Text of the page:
With his 2011 goal met and a new approach to progressing through the Indians’ minor league system, Hagadone reaped the benefits of his success and appeared in nine games in September with the Tribe. He pitched 11 innings, allowing four hits, a 4.09 ERA and recording his first major league victory. “Getting the experience in September was huge for me,” Hagadone said. “It was a confidence booster to know that I can compete at the highest level. I’m excited to go into Spring Training and compete.”
His drive to compete for 2012 began almost immediately after 2011 finished. Hagadone, a former University of Washington standout, returns to his school and trains daily for the upcoming season. His September call-up actually slowed down his offseason training program, but pushed him to begin immediately. “I got home on Oct 1, and started on Monday the third,” Hagadone said. “My good friend and trainer, Hans Straub, designed a program that takes me from the end of the season to the beginning of Spring Training. The program is unbelievably hard but gets me prepared to endure a complete 162-game season.”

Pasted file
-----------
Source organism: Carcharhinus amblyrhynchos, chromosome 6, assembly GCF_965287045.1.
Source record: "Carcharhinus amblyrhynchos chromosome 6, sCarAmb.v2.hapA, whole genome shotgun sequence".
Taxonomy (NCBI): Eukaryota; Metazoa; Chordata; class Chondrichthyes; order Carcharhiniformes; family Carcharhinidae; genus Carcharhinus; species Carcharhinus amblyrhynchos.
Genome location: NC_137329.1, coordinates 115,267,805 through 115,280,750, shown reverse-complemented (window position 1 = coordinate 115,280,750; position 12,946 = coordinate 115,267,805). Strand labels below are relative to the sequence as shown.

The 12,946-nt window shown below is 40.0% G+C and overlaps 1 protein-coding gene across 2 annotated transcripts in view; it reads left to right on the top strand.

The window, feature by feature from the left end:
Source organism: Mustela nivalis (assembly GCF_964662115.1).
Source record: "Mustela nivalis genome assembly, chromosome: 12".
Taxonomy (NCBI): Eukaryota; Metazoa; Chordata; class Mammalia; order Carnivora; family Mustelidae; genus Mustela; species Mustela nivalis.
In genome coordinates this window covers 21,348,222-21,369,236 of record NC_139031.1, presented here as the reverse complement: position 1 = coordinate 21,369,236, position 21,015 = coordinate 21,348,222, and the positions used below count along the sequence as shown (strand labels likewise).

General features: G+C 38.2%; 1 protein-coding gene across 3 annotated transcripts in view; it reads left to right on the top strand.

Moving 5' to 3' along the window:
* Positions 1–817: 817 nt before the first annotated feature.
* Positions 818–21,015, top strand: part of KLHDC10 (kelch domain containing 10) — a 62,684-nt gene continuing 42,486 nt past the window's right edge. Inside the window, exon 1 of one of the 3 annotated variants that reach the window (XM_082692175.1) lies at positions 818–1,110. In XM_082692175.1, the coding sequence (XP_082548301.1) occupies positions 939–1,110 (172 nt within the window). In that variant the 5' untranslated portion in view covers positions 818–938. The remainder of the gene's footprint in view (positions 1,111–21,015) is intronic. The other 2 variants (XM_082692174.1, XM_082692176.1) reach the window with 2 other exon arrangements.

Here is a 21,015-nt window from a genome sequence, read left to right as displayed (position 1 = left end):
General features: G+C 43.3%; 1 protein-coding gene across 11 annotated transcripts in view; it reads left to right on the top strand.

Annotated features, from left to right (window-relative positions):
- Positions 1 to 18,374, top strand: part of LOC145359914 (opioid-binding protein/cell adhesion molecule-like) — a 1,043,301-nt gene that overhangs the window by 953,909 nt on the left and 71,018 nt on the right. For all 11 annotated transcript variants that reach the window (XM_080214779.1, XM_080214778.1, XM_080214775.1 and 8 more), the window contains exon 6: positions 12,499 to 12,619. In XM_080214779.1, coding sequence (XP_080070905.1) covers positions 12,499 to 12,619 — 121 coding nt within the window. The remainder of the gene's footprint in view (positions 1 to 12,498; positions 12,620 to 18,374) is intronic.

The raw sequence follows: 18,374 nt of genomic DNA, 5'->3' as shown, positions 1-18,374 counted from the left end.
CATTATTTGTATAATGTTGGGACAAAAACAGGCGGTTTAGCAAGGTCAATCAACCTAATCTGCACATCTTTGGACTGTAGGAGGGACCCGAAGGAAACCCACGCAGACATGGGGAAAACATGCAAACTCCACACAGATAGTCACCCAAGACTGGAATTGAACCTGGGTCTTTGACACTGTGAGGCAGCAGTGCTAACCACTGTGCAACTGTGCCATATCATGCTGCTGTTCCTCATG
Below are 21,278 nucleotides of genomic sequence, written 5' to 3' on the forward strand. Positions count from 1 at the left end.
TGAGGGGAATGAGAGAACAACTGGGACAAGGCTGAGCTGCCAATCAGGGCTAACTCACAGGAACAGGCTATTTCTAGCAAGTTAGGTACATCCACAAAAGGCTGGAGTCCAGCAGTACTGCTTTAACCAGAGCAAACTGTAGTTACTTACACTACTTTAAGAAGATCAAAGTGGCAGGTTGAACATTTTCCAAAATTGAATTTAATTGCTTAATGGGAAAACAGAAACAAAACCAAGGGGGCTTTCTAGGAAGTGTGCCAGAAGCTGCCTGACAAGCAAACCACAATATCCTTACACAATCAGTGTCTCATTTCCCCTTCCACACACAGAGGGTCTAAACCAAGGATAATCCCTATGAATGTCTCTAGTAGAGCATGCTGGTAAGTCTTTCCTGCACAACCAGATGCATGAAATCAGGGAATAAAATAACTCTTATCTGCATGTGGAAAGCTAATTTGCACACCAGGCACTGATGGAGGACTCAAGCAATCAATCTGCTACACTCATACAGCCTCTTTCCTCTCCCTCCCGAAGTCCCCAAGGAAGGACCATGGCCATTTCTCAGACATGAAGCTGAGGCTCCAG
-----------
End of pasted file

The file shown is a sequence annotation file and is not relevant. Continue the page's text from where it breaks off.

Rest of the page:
Hagadone attributes much of his success and development as a pitcher to his three years with the Huskies, during which he worked with an outstanding coaching staff and other pitchers with the same big league expectations and work ethic, including Tim Lincecum.
“My time at UW was a great experience and I wouldn’t be here today without the three years that I spent there. Coach (Ken) Knutson helped me to improve my arm strength and arm action. We did this through playing long toss and doing various drills,” Hagadone said. “Being around Tim Lincecum and watching how he went about his business everyday was priceless. Tim showed us what it took to be the best and gave me something to aspire to.”